Origin of Cannabis Plants
The three original cannabis breeds were:
- Ruderalis (not used for medical purposes, rare)
These original cannabis plants were found in different but specific regions of the world.
They grew in very different climate patterns.
Over the centuries, the cannabis plant has been cultivated and cross bred by people in a multitude of different places around the world.
These days, it’s difficult to find cannabis plants in a pure bred form, but you will find places that sell landrace or heirloom seeds. These seeds can be expensive.
When I’m finally able to acquire some, you bet I let you know how it goes.
Here’s a list of some Pure Breeds you might find heirloom seeds for.
Inbreeding is defined as the mating of two organisms closely related genetically producing an organism of similar (pure) genetic code.
Inbreeding cannabis plants will establish a stable breeding point for cultivators.
When starting, breeders choose the parent plants based on qualities like;
- growth pattern,
- resin production (and more).
These characteristics are influenced by a combination of genetics and environment.
Environment causes the plant to strengthen and express certain genetic characteristics and suppress others.
(The same plant grown in two different places will yield two different results despite having the exact same genetic code “clones”).
Inbreeding is performed through the selection of females with desired bud qualities; these females are bred with a male of the same species. This generation of seed is then bred with the same male to produce a pure breed. Be careful with inbreeding too many generations, the plant will start show signs of defect.
Outbreeding defined as the mating of two plants, not closely related, producing a new plant. (Hybrids)
Outbreeding or cross breeding is taking two pure bred plants with different desirable qualities and mating them to produce a plant with all the desirable qualities of the parent plants (at least that’s the idea)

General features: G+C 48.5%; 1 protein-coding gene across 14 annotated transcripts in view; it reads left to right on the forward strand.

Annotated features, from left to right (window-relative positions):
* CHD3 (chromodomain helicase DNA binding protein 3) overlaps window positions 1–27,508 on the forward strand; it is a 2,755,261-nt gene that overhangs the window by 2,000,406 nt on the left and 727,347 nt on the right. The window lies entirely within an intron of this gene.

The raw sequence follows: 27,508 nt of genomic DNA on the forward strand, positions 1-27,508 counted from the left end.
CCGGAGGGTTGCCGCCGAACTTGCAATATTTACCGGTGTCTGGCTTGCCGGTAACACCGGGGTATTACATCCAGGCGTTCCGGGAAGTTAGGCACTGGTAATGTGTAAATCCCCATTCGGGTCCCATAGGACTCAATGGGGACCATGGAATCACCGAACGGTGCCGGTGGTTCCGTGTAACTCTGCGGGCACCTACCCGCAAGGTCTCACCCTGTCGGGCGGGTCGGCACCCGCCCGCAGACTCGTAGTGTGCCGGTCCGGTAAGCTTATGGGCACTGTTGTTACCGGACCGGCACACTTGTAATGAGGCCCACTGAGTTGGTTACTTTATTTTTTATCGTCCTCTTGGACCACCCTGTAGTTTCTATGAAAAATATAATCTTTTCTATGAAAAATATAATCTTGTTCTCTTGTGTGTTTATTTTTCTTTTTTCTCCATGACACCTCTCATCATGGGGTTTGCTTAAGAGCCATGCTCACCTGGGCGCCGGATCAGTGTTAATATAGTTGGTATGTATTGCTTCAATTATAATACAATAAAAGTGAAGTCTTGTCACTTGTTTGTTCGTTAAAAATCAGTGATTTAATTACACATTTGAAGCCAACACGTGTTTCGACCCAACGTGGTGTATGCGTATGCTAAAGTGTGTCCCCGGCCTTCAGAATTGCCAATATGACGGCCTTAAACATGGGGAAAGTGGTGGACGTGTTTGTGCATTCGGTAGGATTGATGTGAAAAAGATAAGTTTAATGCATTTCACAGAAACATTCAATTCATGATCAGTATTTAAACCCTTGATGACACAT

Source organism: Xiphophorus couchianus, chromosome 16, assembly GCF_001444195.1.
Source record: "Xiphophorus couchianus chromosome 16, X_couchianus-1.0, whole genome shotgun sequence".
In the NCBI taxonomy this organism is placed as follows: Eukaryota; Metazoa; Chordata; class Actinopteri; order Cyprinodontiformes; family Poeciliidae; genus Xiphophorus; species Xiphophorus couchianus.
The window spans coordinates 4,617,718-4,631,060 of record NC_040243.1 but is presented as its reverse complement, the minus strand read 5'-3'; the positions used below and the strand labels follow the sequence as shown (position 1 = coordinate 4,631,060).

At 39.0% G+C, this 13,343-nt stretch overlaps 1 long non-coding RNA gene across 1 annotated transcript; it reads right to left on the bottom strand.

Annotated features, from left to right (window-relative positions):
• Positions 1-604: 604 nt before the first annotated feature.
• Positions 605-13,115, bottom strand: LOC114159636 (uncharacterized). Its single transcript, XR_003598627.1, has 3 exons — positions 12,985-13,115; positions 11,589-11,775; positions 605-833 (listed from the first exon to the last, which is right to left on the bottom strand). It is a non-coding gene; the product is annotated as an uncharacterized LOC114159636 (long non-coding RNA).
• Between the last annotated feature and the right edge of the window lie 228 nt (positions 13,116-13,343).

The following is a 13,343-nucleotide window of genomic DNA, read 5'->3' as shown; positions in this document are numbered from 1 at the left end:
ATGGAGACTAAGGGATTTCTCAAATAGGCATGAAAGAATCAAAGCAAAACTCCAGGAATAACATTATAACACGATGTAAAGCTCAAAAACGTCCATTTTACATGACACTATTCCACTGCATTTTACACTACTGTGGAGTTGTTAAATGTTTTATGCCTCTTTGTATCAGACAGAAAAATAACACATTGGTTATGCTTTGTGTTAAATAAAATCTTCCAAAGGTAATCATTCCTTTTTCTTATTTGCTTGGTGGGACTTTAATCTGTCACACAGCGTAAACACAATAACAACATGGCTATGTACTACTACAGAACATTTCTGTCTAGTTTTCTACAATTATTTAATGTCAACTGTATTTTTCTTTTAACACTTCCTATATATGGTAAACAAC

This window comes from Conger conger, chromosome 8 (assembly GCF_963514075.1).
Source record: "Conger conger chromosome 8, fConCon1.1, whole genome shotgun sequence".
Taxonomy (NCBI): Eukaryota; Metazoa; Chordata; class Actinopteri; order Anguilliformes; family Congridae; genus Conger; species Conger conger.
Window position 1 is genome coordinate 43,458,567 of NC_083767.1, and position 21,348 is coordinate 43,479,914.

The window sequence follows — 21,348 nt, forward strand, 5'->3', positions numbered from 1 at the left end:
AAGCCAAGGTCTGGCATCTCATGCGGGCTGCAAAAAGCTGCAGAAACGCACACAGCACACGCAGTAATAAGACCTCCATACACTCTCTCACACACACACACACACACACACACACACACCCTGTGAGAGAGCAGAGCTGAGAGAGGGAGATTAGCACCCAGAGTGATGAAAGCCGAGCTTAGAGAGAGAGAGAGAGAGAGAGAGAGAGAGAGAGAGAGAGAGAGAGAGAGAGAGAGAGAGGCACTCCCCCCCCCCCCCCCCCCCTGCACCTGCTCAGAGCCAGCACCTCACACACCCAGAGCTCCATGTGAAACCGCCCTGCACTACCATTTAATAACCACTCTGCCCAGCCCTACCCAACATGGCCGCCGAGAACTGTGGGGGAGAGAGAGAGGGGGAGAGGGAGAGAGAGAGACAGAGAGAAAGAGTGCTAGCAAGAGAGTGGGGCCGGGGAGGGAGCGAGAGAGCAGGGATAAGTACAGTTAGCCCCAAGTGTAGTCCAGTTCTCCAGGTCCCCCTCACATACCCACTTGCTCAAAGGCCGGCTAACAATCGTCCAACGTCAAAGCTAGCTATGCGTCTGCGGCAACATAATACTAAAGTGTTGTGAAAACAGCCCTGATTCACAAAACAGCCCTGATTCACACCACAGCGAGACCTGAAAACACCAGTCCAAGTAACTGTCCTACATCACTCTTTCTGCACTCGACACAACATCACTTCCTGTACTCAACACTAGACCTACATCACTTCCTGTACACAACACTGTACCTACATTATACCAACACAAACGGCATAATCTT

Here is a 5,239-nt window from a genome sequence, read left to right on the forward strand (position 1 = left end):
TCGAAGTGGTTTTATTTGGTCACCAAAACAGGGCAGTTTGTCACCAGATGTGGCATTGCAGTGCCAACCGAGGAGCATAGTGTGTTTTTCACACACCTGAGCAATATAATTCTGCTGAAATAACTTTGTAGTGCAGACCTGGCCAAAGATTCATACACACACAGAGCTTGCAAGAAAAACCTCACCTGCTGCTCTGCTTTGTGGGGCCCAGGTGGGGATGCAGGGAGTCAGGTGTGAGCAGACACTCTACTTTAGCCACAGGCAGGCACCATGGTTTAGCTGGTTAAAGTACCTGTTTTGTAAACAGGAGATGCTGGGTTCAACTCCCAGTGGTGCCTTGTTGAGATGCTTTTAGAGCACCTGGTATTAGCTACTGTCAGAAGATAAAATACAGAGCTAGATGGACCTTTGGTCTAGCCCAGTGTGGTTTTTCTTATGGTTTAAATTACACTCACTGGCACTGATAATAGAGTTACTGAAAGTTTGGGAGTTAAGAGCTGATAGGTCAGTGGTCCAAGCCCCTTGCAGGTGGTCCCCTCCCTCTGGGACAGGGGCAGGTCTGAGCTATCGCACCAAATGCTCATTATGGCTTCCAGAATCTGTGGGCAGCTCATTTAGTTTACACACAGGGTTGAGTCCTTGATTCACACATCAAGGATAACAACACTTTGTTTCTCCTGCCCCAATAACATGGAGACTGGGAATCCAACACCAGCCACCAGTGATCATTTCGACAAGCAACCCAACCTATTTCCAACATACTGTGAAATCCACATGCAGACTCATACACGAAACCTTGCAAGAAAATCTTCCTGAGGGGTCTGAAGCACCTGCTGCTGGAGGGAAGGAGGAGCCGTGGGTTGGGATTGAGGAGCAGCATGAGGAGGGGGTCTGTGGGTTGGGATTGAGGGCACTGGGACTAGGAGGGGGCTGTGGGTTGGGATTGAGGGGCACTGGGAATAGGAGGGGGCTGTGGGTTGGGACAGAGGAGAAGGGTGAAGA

But genetics is a gamble, (just like having kids…lol).
However, if you continue with the breeding process you will get a consistent plant with certain desirable qualities of both the parent plants.
You’ll notice I did not discuss the THC/CBD ratio, this is because the THC/CBD content has been crossed over so many generations and through so many geographic changes that it varies from plant to plant.
Whether sativa or indica originally had more or less THC/CBD will continue to be a mystery.
Many people rely on the CBD and THC content to suit their medical needs, that information can only be found in a lab so talk to your local bud tender about their product.
What about Ruderalis??
Ruderalis is not common in the United States. It is seen more often in European countries. Medicinal uses have not been recorded, it produces very little THC, and it’s difficult to grow.
Breeders found a use for this plant in its genetics. The auto-flowering genes, which are unique to the ruderalis plant, make bud production “automatic” regardless of lighting conditions.
Ruderalis can be bred with sativa or indica (probably hybrids as well). all in the hope of making a breed with good bud production that’s even easier to cultivate.
Stable Strains: These are buds that have gone through the proper breeding process and each generation is producing similar, consistent results.
These will be your top dollar strains.
Unstable strains: These are buds that are usually grown with unknown plant origin and are cross bred with something else of little known origin.
(This is where the names get confusing).
Honestly, about everything on the market is a hybrid of some kind, and that doesn’t mean it was cultivated using all the steps necessary for true breeding.
But we love these cannabis plants anyway…right!!!
Properly labeled or an “informed” bud-tender should be able to tell you the basics on how certain products it will affect patients.
Labels might look like this:
(Showing the approximate percentage of the THC/CBD and the dominant breed.)
Here’s a list of some of the most popular breeds in California;
Sources of Information I used in my research include;
Some Photos used from: